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The Philadelphia Inquirer

Barletta is getting new support in Pa. governor’s race as GOP leaders try to stop Mastriano

PHILADELPHIA — Lou Barletta, darling of the Republican establishment?

That might sound odd. The former congressman was among Donald Trump’s earliest supporters in 2016 — at a time when most national Republicans either didn’t take him seriously or desperately sought to elect anyone else.

But now Barletta is being anointed by some Pennsylvania Republican Party leaders as their last best chance to stop gubernatorial front-runner Doug Mastriano, the state senator from Franklin County who is perhaps even more popular among the MAGA faithful.

That’s the message being conveyed by state Senate leader Jake Corman, former U.S. Sen. Rick Santorum, U.S. Rep. Fred Keller, former Gov. Mark Schweiker and former Lt. Gov. Jim Cawley. All of them endorsed or were scheduled to endorse Barletta’s campaign Thursday. Corman, himself a candidate for governor, asked voters to ignore his name on the ballot and support Barletta instead.

“The amazing thing about Lou’s campaign is he’s consistently been towards the top of the polls in his race, despite spending far less money than other candidates,” Corman said as the two appeared together in Harrisburg. “It shows his popularity. It shows his tenacity.”

The other leading rivals to Mastriano, former U.S. Attorney Bill McSwain and former Delaware County Councilman Dave White have their own big-name supporters. But so far it’s Barletta who has gathered the most support from party leaders seeking a single alternative to Mastriano, who they fear would lose the general election to presumptive Democratic nominee Josh Shapiro.

Barletta’s rivals dismissed Corman’s endorsement.

“It should surprise absolutely no one that career politician Jake Corman would endorse career politician Lou Barletta — this is the swamp endorsing the swamp,” Bob Salera, White’s campaign manager, said in a statement. “Both Corman and Barletta have spent more than two decades on the public payroll, racking up massive taxpayer funded pensions along the way.”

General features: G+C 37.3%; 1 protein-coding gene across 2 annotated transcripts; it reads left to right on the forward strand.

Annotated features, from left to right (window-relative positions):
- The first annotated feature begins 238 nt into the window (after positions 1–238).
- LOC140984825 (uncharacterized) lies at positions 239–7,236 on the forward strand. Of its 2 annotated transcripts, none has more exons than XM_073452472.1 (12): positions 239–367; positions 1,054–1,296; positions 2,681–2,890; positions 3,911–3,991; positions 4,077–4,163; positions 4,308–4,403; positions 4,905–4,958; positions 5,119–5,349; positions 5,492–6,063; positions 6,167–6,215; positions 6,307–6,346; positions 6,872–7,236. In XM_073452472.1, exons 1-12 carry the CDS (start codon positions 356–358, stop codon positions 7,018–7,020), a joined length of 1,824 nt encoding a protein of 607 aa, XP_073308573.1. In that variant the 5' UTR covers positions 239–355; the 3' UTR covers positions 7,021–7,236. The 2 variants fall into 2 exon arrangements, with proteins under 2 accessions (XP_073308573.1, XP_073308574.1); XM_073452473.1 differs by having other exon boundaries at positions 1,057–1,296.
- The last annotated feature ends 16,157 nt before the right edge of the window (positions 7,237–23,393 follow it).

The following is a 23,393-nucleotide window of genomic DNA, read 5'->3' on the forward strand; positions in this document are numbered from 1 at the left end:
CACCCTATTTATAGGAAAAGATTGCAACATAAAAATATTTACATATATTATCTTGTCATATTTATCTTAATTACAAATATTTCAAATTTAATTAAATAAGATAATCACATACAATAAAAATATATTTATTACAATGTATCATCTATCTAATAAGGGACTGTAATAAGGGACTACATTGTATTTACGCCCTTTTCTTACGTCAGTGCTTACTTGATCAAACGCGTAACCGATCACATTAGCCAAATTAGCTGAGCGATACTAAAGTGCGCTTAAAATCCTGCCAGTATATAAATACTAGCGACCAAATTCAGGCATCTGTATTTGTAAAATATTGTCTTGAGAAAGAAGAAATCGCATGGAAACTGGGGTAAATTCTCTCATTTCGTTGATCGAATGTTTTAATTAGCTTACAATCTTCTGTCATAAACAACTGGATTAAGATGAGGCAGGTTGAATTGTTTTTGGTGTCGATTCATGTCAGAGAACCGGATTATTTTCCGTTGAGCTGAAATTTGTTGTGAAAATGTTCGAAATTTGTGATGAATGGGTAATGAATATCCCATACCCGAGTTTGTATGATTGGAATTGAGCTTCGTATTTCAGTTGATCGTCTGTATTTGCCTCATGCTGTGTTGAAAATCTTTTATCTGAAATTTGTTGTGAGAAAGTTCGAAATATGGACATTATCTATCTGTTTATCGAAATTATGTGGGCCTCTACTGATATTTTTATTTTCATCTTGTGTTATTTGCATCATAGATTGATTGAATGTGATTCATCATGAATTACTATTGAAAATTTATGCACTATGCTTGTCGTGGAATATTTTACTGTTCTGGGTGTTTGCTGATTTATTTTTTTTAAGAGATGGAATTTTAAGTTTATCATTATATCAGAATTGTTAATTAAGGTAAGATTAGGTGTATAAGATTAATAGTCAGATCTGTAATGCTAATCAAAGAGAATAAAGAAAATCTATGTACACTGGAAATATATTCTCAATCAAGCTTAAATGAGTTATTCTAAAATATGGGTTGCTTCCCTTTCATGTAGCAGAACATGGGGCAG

Barletta first drew national attention as mayor of Hazleton in Northeastern Pennsylvania. In 2006, he championed an ordinance prohibiting employers from hiring and landlords from renting to undocumented immigrants.

The city faced litigation and the ordinance never took effect, but it elevated Barletta’s profile around the same time that the leader of his party — President George W. Bush — was seeking a bipartisan immigration deal that would have offered legal status to people living here illegally. The bill failed — as has every other proposed immigration overhaul since then.

But the GOP as a whole didn’t seem to fully embrace a restrictionist immigration platform until Trump’s presidency. Which is another way of saying the party finally came around to Lou Barletta.

With Trump’s support, Barletta easily won the Republican nomination for U.S. Senate in 2018. But it was partly because of his 13-point loss to incumbent Democratic Sen. Bob Casey in the general election that Barletta couldn’t clear the primary field for governor this year. Instead, there are nine candidates on the ballot — the most in a GOP gubernatorial primary in Pennsylvania since 1978.

Yet Barletta’s aides have long believed that given his name recognition and popularity with GOP primary voters, he is the only candidate who ever had much of a shot of beating Mastriano.

Barletta said he hasn’t spoken to other candidates about backing him.

“I think each person needs to look at their campaign and where they want to go,” Barletta said. “That’s a personal decision.”